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Critical appraisal of the modified ante situm liver resection

Is the original method the better choice?
  • Mohammad H. Fard-AghaieEmail author
  • Alexandros Kantas
  • Georgios Makridis
  • Tim Reese
  • Kim C. Wagner
  • Karl J. Oldhafer
Letter to the Editor
  • 55 Downloads

Dear Editor,

We congratulate the Hanover Group for their extraordinary results.

They showed that the ante situm liver resection can be safely performed in an experienced HPB center without hypothermia and veno-venous bypass [1]. However, we have some questions and comments:

Since we see an indication for the hypothermic perfusion to increase the ischemic tolerance in these long procedures, we are interested in the postoperative liver function tests in the described cohort.

In addition, we see the avoidance of the veno-venous bypass quite critically, taking into account the largest publication so far by Azoulay et al., which showed a 90-day mortality of 19.5% in 77 patients treated with in situ hypothermic perfusion and bypass [2].

Reflected by the data of the present study, only 2 of 8 patients received a complete inferior vena cava (IVC)-replacement. According to our data of 12 consecutive cases of either ante situm or in situ resections with bypass and hypothermia, we did not experience any mortality. Thus, we firmly believe that the time-consuming phase, which may pose difficulties for the surgeon, arises not during the resection, but during the reconstruction of the IVC and the venous outflow. The abandoned techniques might alleviate this time pressure.

Furthermore, the statement “…preferred to be prepared to initiate cold perfusion...” remains unclear and we would like to know your concrete indications for starting a cold perfusion during the ongoing procedure. In our hands, we prefer to start with cold perfusion/bypass in all patients eligible for an ante situm resection with expected reconstruction of the IVC and venous outflow in order to increase safety.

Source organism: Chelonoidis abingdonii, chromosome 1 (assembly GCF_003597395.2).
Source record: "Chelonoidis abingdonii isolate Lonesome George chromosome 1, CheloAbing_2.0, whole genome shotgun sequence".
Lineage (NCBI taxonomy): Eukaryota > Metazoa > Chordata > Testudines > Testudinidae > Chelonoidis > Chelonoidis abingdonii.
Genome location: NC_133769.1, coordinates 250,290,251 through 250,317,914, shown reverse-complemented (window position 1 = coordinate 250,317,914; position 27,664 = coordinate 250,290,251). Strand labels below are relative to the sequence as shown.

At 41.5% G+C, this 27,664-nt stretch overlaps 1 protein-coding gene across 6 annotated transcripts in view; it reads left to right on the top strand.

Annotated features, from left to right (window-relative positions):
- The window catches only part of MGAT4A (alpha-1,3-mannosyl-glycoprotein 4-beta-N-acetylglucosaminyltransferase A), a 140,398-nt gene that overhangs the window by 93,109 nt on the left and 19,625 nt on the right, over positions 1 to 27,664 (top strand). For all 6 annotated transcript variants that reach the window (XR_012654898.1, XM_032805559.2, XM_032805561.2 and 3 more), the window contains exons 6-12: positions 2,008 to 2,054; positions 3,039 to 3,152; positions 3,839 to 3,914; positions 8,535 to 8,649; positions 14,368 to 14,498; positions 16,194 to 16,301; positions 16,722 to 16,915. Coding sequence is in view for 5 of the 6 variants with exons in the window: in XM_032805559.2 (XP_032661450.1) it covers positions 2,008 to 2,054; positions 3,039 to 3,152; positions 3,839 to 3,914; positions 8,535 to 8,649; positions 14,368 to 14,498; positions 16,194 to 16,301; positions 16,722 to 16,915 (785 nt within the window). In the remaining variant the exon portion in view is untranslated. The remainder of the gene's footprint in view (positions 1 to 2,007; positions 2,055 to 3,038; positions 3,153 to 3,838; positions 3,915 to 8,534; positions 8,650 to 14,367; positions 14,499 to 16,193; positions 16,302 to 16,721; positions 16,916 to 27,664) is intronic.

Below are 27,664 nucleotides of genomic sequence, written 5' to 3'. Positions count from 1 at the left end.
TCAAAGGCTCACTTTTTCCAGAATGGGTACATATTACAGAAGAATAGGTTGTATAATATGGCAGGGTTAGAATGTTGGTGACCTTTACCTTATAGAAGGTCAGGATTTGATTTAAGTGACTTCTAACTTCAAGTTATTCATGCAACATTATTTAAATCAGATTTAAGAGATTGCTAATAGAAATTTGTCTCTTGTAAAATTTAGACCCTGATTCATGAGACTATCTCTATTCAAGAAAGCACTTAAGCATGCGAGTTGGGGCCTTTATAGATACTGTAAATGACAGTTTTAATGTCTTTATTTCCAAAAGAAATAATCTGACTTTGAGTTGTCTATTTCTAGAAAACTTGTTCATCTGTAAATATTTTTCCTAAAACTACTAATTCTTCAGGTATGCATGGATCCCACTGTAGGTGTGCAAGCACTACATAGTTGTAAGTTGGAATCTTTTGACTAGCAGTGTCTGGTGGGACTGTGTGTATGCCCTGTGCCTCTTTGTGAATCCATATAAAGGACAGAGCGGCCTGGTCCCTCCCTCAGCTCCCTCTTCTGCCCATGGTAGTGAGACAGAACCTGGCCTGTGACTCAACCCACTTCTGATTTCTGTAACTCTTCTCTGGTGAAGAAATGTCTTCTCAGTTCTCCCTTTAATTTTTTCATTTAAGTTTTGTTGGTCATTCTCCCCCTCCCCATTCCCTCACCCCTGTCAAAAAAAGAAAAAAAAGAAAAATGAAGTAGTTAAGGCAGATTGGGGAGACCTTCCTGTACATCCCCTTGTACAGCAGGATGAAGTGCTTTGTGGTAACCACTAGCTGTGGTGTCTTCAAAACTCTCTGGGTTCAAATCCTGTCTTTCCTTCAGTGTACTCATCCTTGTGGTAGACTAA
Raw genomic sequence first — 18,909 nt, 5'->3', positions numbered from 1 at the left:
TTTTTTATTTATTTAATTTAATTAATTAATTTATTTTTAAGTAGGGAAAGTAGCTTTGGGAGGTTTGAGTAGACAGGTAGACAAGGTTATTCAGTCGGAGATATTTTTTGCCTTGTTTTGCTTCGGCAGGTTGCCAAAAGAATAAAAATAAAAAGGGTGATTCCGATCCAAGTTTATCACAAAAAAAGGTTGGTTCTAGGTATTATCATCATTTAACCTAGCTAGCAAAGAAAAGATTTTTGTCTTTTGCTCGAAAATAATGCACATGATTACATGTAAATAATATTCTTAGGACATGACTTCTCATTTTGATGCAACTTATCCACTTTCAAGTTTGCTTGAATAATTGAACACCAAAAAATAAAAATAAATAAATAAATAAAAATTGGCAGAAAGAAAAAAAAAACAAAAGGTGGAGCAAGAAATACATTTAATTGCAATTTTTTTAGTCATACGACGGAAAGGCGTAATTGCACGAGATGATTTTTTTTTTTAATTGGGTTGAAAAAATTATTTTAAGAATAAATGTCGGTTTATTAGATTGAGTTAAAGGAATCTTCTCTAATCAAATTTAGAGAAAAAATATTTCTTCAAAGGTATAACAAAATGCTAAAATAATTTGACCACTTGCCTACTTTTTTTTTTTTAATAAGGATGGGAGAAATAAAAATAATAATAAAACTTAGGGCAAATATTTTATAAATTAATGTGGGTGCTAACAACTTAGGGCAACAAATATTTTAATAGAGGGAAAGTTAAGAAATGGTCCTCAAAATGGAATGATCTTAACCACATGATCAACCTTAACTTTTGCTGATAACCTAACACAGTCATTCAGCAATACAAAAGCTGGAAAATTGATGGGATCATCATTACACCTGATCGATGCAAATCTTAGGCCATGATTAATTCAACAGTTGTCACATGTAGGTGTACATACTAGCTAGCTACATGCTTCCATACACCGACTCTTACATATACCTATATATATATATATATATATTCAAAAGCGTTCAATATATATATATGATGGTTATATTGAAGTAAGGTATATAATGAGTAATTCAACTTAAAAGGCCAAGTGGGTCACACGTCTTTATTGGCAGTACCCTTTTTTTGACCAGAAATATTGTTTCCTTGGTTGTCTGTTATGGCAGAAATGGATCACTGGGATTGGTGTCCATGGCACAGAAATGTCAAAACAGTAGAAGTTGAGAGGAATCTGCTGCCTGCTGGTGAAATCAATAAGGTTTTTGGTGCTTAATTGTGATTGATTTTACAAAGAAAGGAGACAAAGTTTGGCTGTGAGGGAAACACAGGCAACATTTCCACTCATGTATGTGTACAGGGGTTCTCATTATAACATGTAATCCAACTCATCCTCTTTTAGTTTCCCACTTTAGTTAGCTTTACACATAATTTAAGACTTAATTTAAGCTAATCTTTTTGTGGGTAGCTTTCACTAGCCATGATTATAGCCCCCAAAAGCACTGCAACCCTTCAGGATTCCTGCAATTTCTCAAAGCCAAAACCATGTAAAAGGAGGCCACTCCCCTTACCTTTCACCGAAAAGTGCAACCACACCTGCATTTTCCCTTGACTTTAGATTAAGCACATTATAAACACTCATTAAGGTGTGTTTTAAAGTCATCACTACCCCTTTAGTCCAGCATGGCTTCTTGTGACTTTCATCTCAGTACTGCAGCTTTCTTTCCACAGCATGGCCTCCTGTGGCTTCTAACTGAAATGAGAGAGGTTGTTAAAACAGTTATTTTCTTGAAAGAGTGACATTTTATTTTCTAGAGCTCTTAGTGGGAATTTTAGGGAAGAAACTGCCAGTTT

Finally, we agree that not all in situ operations need to be performed with veno-venous bypass, since a reconstruction of the IVC and/or the ante situm position are not always necessary. We would like to ask the authors to balance the possible side effects of the bypass and/or cold perfusion with the 19.5% liver insufficiency rate reported by Azoulay et al. [2].

We thank the Hanover group for their outstanding paper and the initiation of this very interesting discussion.

Notes

Compliance with ethical standards

Conflict of interest

The authors declare that they have no conflict of interest.

References

  1. 1.
    Oldhafer F, Ringe KI, Timrott K, Kleine M, Beetz O, Ramackers W, Cammann S, Klempnauer J, Vondran FWR, Bektas H (2018) Modified ante situm liver resection without use of cold perfusion nor veno-venous bypass for treatment of hepatic lesions infiltrating the hepatocaval confluence. Langenbeck's Arch Surg 403(3):379–386CrossRefGoogle Scholar
  2. 2.
    Azoulay D, Lim C, Salloum C, Andreani P, Maggi U, Bartelmaos T, Castaing D, Pascal G, Fesuy F (2015) Complex liver resection using standard total vascular exclusion, venovenous bypass, and in situ hypothermic portal perfusion: an audit of 77 consecutive cases. Ann Surg 262(1):93–104CrossRefGoogle Scholar

Copyright information

© Springer-Verlag GmbH Germany, part of Springer Nature 2019

Authors and Affiliations

  • Mohammad H. Fard-Aghaie
    • 1
    • 2
    Email author
  • Alexandros Kantas
    • 1
    • 2
  • Georgios Makridis
    • 1
    • 2
  • Tim Reese
    • 1
    • 2
  • Kim C. Wagner
    • 1
    • 2
  • Karl J. Oldhafer
    • 1
    • 2
  1. 1.General and Abdominal SurgeryAsklepios Hospital BarmbekHamburgGermany
  2. 2.Medical FacultySemmelweis UniversityHamburgGermany

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